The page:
Though “Neighboring Sounds” has a lush, vibrant look, in keeping with its tropical setting, and a sophisticated, subtle sound design, it is in some ways literally a home movie. Not only did Mr. Mendonça shoot most of the scenes on the block where he lives, but one home in the movie is his own apartment.
In addition, cast members were lodged in a hotel just a few blocks away, immersing them round-the-clock in the situation the film portrays. “The whole neighborhood is a construction site,” said Gustavo Jahn, who plays Francisco’s somewhat passive grandson João, a real estate agent. “Even in my hotel room I’d hear noise all around me and sense the presence of many layers of sound.”
For most of his adult life, Mr. Mendonça, 43, has been a film critic for the main daily newspaper in his home city, and has also organized film festivals. Over the last decade he has also made several award-winning shorts, like “Recife Frio” and “Eletrodomestica,” that address some issues also raised in “Neighboring Sounds.”
Mr. Mendonça said that some of the credit for his questioning view of social niceties should go to the film’s producer, Emilie Lesclaux, who also happens to be his wife. Ms. Lesclaux, 31, went to Brazil a decade ago to work in the cultural section of the French consulate in Recife, fell in love with Mr. Mendonça and the country at the same time, yet even now finds herself puzzled by some local customs.
“Being married to a Frenchwoman, it’s not that this isn’t something I didn’t see before,” he said, “but being with her in ordinary life is really interesting, because she has non-Brazilian reactions to some aspects of Brazilian life, and that make me snap my fingers and say ‘This is interesting, it’s something strong’ ” and worth examining.
One example, a theme that runs throughout the movie, is the unusually casual and seemingly affectionate relationship between servants, most of whom are black, and their employers, almost all of whom are white. João even plants a tender kiss on the neck of his housekeeper, who regularly brings her children to his apartment, and engages her in the kind of banter a mother and son might have.
“When Kleber and I first came together and I met his housekeeper, who had cared for him when he was a child, I was wondering who exactly is this woman and what is their relationship?” Ms. Lesclaux recalled. “I felt jealousy, like I was an interloper. It was a very Brazilian situation.”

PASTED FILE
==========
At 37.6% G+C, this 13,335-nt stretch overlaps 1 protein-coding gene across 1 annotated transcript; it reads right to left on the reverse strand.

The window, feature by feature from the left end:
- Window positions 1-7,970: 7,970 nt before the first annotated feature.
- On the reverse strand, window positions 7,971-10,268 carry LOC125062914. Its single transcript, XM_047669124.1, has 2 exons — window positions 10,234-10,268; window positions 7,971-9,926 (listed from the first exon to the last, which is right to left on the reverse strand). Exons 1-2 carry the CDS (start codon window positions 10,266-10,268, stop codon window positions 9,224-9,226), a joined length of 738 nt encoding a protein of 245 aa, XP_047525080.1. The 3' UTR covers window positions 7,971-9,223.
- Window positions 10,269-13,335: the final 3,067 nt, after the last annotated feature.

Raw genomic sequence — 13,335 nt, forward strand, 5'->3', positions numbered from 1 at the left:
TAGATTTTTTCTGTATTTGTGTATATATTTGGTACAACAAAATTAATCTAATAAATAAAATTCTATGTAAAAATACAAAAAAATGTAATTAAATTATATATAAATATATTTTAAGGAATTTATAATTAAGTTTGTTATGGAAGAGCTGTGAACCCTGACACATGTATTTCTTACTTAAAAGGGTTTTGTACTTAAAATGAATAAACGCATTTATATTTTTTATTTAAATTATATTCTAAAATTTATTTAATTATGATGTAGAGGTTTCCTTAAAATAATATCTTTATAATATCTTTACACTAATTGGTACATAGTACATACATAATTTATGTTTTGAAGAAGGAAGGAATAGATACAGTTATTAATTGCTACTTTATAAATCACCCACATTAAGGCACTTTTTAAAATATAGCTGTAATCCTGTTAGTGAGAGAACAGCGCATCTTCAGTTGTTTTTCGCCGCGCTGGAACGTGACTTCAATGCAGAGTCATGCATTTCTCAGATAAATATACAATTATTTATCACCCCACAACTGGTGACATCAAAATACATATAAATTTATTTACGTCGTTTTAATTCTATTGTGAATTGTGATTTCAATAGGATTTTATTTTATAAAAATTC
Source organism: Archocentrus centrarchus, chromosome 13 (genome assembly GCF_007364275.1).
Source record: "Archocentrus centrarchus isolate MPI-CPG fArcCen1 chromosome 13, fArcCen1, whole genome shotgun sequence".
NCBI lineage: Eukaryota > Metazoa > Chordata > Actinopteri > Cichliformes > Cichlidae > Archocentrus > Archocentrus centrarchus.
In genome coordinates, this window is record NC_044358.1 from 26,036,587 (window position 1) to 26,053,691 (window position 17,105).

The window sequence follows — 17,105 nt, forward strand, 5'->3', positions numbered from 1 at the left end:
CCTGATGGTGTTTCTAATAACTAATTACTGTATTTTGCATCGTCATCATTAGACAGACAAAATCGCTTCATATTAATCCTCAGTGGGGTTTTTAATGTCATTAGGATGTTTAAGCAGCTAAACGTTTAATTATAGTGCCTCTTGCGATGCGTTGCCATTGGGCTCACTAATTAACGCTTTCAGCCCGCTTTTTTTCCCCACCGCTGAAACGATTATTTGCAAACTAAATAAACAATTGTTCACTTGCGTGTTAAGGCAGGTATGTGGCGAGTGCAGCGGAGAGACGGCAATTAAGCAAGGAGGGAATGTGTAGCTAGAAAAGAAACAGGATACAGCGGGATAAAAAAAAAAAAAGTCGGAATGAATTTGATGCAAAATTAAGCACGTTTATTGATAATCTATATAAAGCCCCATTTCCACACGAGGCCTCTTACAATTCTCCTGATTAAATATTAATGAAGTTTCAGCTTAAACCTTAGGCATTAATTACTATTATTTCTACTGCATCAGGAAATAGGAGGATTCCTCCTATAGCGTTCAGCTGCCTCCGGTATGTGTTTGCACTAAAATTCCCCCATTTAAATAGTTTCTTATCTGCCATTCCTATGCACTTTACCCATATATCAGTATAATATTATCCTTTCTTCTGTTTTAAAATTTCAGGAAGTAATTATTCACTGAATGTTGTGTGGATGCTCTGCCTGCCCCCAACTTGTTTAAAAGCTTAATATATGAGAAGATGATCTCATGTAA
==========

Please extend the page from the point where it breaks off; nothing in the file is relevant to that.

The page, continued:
Over the last 18 years, Brazil has enjoyed a spurt of growth that has allowed it to zoom past Britain, Italy, Russia and Canada to become the world’s sixth largest economy, a process that has propelled tens of millions of Brazilians into the middle class. “Neighboring Sounds” may be the first major Brazilian film that directly takes as its main subject that transformation and its consequences.
From the time of the politically conscious Cinema Novo movement of the early 1960s through “City of God” a decade ago, the Brazilian films that have had the best reception abroad are those that have focused on social problems like poverty, violence and racism. The director Glauber Rocha even advocated what he called an “aesthetic of hunger” as a response to Hollywood values.
Mr. Mendonça said he greatly admired Cinema Novo films. But he said the time had arrived for a different approach, one that addresses the concerns of a country that has become predominantly middle class.
“Brazilian film has to break the mold,” he said, adding that “99 percent of Brazilian filmmakers are middle class or upper middle class or bourgeois, as I am, yet most of the time they’re making films about people they don’t know that much about and subjects they haven’t mastered. We need more films that don’t take place in a favela or the backlands and aren’t about some guy who is really poor and living beneath a bridge. Maybe then we can talk about a new Brazilian aesthetic.”